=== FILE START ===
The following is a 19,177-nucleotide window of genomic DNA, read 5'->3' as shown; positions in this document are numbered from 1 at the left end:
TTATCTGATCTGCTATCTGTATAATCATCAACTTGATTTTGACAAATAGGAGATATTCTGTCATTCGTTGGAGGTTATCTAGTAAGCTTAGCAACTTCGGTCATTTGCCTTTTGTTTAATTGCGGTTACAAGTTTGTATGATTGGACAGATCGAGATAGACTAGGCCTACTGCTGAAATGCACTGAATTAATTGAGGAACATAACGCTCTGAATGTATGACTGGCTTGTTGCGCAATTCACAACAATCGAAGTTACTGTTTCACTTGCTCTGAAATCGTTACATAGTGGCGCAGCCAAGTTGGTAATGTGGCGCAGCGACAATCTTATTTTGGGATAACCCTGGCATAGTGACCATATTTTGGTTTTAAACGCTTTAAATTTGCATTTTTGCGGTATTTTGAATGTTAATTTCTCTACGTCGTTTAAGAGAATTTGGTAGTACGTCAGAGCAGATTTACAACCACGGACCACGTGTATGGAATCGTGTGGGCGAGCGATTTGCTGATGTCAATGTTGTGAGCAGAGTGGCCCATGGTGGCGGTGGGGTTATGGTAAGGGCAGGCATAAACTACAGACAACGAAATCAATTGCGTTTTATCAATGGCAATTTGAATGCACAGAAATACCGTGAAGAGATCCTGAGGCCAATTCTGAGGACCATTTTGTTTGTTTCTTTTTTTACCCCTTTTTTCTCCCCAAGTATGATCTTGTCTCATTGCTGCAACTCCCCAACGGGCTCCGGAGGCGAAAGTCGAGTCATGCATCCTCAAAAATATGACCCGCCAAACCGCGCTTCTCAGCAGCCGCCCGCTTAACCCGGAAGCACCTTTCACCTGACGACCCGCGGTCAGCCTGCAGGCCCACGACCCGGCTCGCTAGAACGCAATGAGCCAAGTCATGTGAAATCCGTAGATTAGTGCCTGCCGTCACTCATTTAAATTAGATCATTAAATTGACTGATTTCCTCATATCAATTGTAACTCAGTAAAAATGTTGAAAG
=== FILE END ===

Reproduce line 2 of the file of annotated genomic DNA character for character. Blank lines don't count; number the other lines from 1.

TTATCTGATCTGCTATCTGTATAATCATCAACTTGATTTTGACAAATAGGAGATATTCTGTCATTCGTTGGAGGTTATCTAGTAAGCTTAGCAACTTCGGTCATTTGCCTTTTGTTTAATTGCGGTTACAAGTTTGTATGATTGGACAGATCGAGATAGACTAGGCCTACTGCTGAAATGCACTGAATTAATTGAGGAACATAACGCTCTGAATGTATGACTGGCTTGTTGCGCAATTCACAACAATCGAAGTTACTGTTTCACTTGCTCTGAAATCGTTACATAGTGGCGCAGCCAAGTTGGTAATGTGGCGCAGCGACAATCTTATTTTGGGATAACCCTGGCATAGTGACCATATTTTGGTTTTAAACGCTTTAAATTTGCATTTTTGCGGTATTTTGAATGTTAATTTCTCTACGTCGTTTAAGAGAATTTGGTAGTACGTCAGAGCAGATTTACAACCACGGACCACGTGTATGGAATCGTGTGGGCGAGCGATTTGCTGATGTCAATGTTGTGAGCAGAGTGGCCCATGGTGGCGGTGGGGTTATGGTAAGGGCAGGCATAAACTACAGACAACGAAATCAATTGCGTTTTATCAATGGCAATTTGAATGCACAGAAATACCGTGAAGAGATCCTGAGGCCAATTCTGAGGACCATTTTGTTTGTTTCTTTTTTTACCCCTTTTTTCTCCCCAAGTATGATCTTGTCTCATTGCTGCAACTCCCCAACGGGCTCCGGAGGCGAAAGTCGAGTCATGCATCCTCAAAAATATGACCCGCCAAACCGCGCTTCTCAGCAGCCGCCCGCTTAACCCGGAAGCACCTTTCACCTGACGACCCGCGGTCAGCCTGCAGGCCCACGACCCGGCTCGCTAGAACGCAATGAGCCAAGTCATGTGAAATCCGTAGATTAGTGCCTGCCGTCACTCATTTAAATTAGATCATTAAATTGACTGATTTCCTCATATCAATTGTAACTCAGTAAAAATGTTGAAAG